One Last Stop by Casey McQuiston****
One Last Stop is a magical, sexy, big-hearted romance from Casey McQuiston in which the impossible becomes reality. Book published on June 21 2022 with a story of a young woman who meets the love of her life on the subway. But her dream girl is actually a time traveler from the 1970s. August Landry navigates the complexity of opening her heart to her first major crush. The story does drag on a bit too long, but readers who persevere through the slower bits will be rewarded with a moving look at true love. McQuiston’s One last Stop has a way of destroying readers’ hearts in all the best deepest ways.
Harlem Shuffle by Colson Whitehead****
Harlem Shuffle’s is another dazzling novel from the Pulitzer Prize and National Book Award-winning Colson Whitehead. This book is about an ingenious story that plays a family saga masquerading as a crime novel, a hilarious morality play, a social novel about race and power, and ultimately a love letter to Harlem. The novel is divided into three parts and covers three separate capers, set in 1959, 1961, and 1964. It culminates with the Harlem riot of 1964 when a series of robberies took place in the city. In 1959, Ray Carney lives in Harlem with his wife Elisabeth and their second child. Although descending from a criminal family, Ray makes his living working as a furniture salesman. Author Colson Whitehead returns with this book that sets his mastery in a new genre: the crime novel.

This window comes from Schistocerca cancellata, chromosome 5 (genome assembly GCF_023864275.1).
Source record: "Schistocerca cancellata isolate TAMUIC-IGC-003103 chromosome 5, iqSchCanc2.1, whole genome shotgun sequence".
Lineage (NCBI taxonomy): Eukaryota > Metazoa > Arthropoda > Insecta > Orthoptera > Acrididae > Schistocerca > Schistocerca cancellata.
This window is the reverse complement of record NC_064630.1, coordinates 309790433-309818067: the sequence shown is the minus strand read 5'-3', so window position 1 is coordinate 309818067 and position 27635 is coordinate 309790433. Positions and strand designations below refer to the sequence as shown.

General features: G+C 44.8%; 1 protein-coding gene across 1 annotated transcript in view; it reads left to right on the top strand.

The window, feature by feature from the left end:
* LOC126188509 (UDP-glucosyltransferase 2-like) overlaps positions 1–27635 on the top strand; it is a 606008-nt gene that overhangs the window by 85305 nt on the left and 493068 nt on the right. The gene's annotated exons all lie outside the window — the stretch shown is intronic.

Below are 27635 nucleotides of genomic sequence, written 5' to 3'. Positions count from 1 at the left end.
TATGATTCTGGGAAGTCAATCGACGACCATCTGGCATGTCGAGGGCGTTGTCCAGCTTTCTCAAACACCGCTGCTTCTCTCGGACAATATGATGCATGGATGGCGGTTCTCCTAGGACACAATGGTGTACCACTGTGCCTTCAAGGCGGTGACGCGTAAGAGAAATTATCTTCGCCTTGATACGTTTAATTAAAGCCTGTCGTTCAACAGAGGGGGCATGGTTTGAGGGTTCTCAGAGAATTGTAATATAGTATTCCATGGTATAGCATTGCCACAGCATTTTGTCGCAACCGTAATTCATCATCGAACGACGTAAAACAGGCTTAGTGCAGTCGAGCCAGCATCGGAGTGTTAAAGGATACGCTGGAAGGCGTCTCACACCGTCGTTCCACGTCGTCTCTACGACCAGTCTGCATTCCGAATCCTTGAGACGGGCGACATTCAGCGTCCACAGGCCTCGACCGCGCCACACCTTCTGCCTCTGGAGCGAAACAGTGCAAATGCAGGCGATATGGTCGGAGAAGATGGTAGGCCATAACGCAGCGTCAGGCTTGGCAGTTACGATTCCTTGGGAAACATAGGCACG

All That She Carried by Tiya Miles****
Tiya Miles is the winner of the 2021 National Book Award for nonfiction. This accessible book shows a historian’s journey to draw out what can be known and surmised about a single historical artifact. All That She Carried is a powerful story of perseverance and love. The book’s story has been passed down through generations of women in the face of defeat. The stories of this book began with the time zone of1850s South Carolina. Where an enslaved woman packed a cotton bag with a few precious items as a token of love for her daughter. Decades later, Ashley’s granddaughter embroidered this family history on the bag in spare yet haunting language. Historian Tiya Miles carefully unearths these women’s faint presence in archival records to follow the paths of their lives.